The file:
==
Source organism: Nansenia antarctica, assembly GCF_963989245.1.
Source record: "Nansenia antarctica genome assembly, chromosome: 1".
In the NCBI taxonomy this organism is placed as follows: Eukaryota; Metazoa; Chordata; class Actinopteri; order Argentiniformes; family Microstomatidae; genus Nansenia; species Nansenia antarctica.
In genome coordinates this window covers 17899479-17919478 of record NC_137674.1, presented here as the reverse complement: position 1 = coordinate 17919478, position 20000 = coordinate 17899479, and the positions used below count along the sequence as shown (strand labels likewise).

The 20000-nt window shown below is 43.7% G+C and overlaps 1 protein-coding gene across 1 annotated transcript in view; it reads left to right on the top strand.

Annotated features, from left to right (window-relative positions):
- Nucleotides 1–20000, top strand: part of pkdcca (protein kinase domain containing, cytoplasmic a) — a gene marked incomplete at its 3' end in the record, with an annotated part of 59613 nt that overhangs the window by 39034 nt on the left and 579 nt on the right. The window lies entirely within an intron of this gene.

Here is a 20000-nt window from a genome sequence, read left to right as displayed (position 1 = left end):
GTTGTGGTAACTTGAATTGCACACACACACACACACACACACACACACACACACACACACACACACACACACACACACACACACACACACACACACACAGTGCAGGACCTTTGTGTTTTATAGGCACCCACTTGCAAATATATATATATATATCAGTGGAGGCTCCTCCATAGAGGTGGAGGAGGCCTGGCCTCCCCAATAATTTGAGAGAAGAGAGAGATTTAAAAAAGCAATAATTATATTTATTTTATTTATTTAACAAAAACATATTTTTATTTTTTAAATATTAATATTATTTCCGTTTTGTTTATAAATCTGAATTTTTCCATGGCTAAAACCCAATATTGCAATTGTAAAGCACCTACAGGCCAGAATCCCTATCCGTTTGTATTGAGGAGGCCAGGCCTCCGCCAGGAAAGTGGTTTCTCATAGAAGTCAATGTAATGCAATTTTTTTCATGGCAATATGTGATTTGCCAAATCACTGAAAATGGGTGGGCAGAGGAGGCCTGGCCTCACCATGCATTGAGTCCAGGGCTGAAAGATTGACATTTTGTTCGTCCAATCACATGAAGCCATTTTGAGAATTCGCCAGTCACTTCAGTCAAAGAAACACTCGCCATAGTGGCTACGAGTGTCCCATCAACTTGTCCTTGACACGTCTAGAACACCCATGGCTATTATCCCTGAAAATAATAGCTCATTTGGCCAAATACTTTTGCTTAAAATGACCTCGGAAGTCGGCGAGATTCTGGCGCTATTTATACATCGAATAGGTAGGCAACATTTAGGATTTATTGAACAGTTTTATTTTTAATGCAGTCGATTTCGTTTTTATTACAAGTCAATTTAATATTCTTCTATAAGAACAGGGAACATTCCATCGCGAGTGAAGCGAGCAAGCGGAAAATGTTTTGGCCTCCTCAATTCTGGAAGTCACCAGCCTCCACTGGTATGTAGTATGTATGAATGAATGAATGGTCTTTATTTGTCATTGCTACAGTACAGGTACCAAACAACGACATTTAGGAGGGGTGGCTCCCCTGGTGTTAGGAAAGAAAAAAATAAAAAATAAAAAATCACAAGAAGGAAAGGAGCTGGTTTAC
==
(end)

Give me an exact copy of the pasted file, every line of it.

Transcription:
Source organism: Nansenia antarctica, assembly GCF_963989245.1.
Source record: "Nansenia antarctica genome assembly, chromosome: 1".
In the NCBI taxonomy this organism is placed as follows: Eukaryota; Metazoa; Chordata; class Actinopteri; order Argentiniformes; family Microstomatidae; genus Nansenia; species Nansenia antarctica.
In genome coordinates this window covers 17899479-17919478 of record NC_137674.1, presented here as the reverse complement: position 1 = coordinate 17919478, position 20000 = coordinate 17899479, and the positions used below count along the sequence as shown (strand labels likewise).

The 20000-nt window shown below is 43.7% G+C and overlaps 1 protein-coding gene across 1 annotated transcript in view; it reads left to right on the top strand.

Annotated features, from left to right (window-relative positions):
- Nucleotides 1–20000, top strand: part of pkdcca (protein kinase domain containing, cytoplasmic a) — a gene marked incomplete at its 3' end in the record, with an annotated part of 59613 nt that overhangs the window by 39034 nt on the left and 579 nt on the right. The window lies entirely within an intron of this gene.

Here is a 20000-nt window from a genome sequence, read left to right as displayed (position 1 = left end):
GTTGTGGTAACTTGAATTGCACACACACACACACACACACACACACACACACACACACACACACACACACACACACACACACACACACACACACACACAGTGCAGGACCTTTGTGTTTTATAGGCACCCACTTGCAAATATATATATATATATCAGTGGAGGCTCCTCCATAGAGGTGGAGGAGGCCTGGCCTCCCCAATAATTTGAGAGAAGAGAGAGATTTAAAAAAGCAATAATTATATTTATTTTATTTATTTAACAAAAACATATTTTTATTTTTTAAATATTAATATTATTTCCGTTTTGTTTATAAATCTGAATTTTTCCATGGCTAAAACCCAATATTGCAATTGTAAAGCACCTACAGGCCAGAATCCCTATCCGTTTGTATTGAGGAGGCCAGGCCTCCGCCAGGAAAGTGGTTTCTCATAGAAGTCAATGTAATGCAATTTTTTTCATGGCAATATGTGATTTGCCAAATCACTGAAAATGGGTGGGCAGAGGAGGCCTGGCCTCACCATGCATTGAGTCCAGGGCTGAAAGATTGACATTTTGTTCGTCCAATCACATGAAGCCATTTTGAGAATTCGCCAGTCACTTCAGTCAAAGAAACACTCGCCATAGTGGCTACGAGTGTCCCATCAACTTGTCCTTGACACGTCTAGAACACCCATGGCTATTATCCCTGAAAATAATAGCTCATTTGGCCAAATACTTTTGCTTAAAATGACCTCGGAAGTCGGCGAGATTCTGGCGCTATTTATACATCGAATAGGTAGGCAACATTTAGGATTTATTGAACAGTTTTATTTTTAATGCAGTCGATTTCGTTTTTATTACAAGTCAATTTAATATTCTTCTATAAGAACAGGGAACATTCCATCGCGAGTGAAGCGAGCAAGCGGAAAATGTTTTGGCCTCCTCAATTCTGGAAGTCACCAGCCTCCACTGGTATGTAGTATGTATGAATGAATGAATGGTCTTTATTTGTCATTGCTACAGTACAGGTACCAAACAACGACATTTAGGAGGGGTGGCTCCCCTGGTGTTAGGAAAGAAAAAAATAAAAAATAAAAAATCACAAGAAGGAAAGGAGCTGGTTTAC